Quality Rating and Improvement System PPT

Embedding the Early Brain & Child
Development Framework into Quality
Rating and Improvement Systems
Meeting Name
Presenter Name
Overview of Quality Rating and
Improvement Systems (QRIS)
• Organized way for a state to assess, improve and
communicate the quality of early childhood
education (ECE) programs to families
• A QRIS defines standards for incremental levels of
quality across a range of categories and
establishes systems for rating, supporting and
improving the quality of ECE programs
• A voluntary, market-driven approach designed to
incentivize engagement in continuous quality
* 25+ states have a statewide QRIS
Objectives for QRIS
• Recognize the quality of early childhood
programs being offered
• Build and sustain high quality early
childhood programs
• Inform parents about the quality of early
childhood programs
A Comprehensive Approach to
ECE Quality Improvement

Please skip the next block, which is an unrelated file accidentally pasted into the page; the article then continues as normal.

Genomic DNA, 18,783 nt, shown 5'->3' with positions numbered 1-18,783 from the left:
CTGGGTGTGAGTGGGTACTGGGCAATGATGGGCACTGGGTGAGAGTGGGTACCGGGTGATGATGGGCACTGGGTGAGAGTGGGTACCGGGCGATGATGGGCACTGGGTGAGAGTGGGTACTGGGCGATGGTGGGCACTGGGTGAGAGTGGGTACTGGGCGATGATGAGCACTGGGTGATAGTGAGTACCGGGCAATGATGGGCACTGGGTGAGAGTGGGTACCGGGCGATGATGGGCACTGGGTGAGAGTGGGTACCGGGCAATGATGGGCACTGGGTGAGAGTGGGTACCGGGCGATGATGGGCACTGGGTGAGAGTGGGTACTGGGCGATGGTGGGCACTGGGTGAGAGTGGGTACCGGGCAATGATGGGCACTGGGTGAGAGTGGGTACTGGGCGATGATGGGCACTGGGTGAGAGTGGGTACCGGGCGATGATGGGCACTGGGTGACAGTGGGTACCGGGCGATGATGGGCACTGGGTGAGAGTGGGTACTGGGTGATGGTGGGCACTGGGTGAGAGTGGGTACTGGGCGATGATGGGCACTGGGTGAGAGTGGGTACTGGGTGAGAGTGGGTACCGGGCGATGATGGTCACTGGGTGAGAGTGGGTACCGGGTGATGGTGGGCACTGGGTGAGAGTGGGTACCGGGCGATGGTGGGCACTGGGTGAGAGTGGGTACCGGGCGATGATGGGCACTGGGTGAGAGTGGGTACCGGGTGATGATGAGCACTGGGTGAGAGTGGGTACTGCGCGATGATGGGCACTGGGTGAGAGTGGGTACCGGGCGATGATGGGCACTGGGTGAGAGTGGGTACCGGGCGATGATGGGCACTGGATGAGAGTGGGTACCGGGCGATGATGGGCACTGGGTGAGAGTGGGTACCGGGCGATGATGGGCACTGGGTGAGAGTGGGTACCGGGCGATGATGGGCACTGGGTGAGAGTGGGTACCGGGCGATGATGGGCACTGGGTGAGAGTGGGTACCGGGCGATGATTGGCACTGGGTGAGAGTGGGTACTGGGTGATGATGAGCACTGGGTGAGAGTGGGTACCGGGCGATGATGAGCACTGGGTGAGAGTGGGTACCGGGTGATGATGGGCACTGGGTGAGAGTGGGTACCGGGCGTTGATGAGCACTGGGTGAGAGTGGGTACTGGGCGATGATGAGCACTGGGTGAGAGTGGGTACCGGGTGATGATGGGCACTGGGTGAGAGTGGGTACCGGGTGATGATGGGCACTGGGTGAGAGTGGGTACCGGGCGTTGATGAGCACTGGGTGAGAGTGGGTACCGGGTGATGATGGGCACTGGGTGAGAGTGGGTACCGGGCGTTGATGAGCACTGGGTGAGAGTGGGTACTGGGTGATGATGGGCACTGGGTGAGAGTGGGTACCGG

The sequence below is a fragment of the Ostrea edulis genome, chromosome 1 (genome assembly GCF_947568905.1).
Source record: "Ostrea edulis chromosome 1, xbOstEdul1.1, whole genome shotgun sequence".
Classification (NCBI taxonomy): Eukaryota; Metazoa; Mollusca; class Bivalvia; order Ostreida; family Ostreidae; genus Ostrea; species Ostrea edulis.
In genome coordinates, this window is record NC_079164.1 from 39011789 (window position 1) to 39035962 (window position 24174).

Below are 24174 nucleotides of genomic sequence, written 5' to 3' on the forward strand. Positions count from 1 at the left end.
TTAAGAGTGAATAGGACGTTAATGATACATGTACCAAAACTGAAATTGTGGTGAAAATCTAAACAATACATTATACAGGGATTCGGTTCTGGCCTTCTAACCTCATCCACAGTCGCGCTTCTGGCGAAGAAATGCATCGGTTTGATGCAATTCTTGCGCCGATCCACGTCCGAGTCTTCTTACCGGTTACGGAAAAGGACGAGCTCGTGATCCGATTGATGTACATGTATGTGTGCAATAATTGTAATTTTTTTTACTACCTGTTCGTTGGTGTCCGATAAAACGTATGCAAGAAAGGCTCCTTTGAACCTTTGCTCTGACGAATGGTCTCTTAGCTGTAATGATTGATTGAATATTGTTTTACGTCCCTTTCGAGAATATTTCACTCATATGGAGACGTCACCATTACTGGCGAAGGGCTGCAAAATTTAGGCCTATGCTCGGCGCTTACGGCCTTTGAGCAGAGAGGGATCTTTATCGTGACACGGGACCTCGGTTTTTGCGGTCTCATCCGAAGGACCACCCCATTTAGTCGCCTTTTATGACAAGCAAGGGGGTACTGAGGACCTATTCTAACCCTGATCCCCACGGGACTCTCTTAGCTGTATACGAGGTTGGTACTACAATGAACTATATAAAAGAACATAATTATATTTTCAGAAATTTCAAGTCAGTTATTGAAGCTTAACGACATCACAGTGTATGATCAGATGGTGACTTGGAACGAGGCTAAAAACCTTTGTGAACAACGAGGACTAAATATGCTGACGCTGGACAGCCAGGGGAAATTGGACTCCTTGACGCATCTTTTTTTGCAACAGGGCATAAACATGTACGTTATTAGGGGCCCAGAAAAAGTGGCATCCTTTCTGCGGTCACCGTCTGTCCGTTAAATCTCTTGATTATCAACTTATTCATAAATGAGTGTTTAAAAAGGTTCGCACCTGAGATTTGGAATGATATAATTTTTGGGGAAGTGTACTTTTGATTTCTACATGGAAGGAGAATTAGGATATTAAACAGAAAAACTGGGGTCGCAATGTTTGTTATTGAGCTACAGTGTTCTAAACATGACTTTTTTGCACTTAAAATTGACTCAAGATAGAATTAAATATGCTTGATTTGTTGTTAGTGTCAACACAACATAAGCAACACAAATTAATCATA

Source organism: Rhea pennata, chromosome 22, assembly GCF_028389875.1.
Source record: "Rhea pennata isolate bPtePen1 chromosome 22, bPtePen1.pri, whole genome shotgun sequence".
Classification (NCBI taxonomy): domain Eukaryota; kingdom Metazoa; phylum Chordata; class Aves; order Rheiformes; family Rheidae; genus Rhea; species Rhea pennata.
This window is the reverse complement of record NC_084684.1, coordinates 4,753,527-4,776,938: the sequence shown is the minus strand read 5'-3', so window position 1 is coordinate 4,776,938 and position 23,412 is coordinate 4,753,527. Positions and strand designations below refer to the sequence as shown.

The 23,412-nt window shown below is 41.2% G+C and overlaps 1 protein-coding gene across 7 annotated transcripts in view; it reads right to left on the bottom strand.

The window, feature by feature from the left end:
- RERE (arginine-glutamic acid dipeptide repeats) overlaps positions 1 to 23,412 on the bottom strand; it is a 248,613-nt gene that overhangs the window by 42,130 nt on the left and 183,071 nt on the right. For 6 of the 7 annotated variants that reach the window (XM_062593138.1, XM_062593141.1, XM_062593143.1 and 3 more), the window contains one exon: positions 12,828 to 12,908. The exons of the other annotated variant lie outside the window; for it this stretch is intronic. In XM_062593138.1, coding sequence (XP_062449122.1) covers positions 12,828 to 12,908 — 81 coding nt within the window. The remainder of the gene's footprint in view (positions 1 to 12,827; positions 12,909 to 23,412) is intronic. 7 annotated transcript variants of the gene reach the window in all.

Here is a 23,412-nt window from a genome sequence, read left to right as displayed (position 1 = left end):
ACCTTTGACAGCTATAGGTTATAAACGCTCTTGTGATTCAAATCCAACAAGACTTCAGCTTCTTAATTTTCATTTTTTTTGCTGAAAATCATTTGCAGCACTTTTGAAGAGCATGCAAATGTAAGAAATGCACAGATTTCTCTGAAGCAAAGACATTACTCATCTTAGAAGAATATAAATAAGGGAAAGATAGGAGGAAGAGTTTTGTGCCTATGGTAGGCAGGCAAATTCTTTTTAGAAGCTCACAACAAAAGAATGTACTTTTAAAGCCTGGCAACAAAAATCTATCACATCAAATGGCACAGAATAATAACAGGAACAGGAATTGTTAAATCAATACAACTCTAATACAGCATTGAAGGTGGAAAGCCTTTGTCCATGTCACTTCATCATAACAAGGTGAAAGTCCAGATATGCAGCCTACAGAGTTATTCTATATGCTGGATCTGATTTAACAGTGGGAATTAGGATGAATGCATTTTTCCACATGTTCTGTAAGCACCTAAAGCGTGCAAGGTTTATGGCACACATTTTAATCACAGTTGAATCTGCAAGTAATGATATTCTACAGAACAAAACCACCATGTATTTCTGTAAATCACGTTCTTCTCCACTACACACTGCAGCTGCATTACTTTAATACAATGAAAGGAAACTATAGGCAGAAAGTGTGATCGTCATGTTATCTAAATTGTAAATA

1) Standards defining progressive levels of quality
with ratings using simple symbols (e.g. stars)
2) Program and Practitioner Support (e.g.
professional development/ training)
3) Parent/Consumer Education
4) Financial Incentives (e.g. mini grants, tax
incentives, increased child care subsidies, reduced
licensing fees)
Why is QRIS an Important State
Policy Method for Advancing Early Brain and
Child Development (EBCD)?
• QRIS is a systems approach to early learning and
• QRIS can provide early childhood programs and
practitioners with, or link to, training and outside
resources, such as:
• Promotion of healthy child development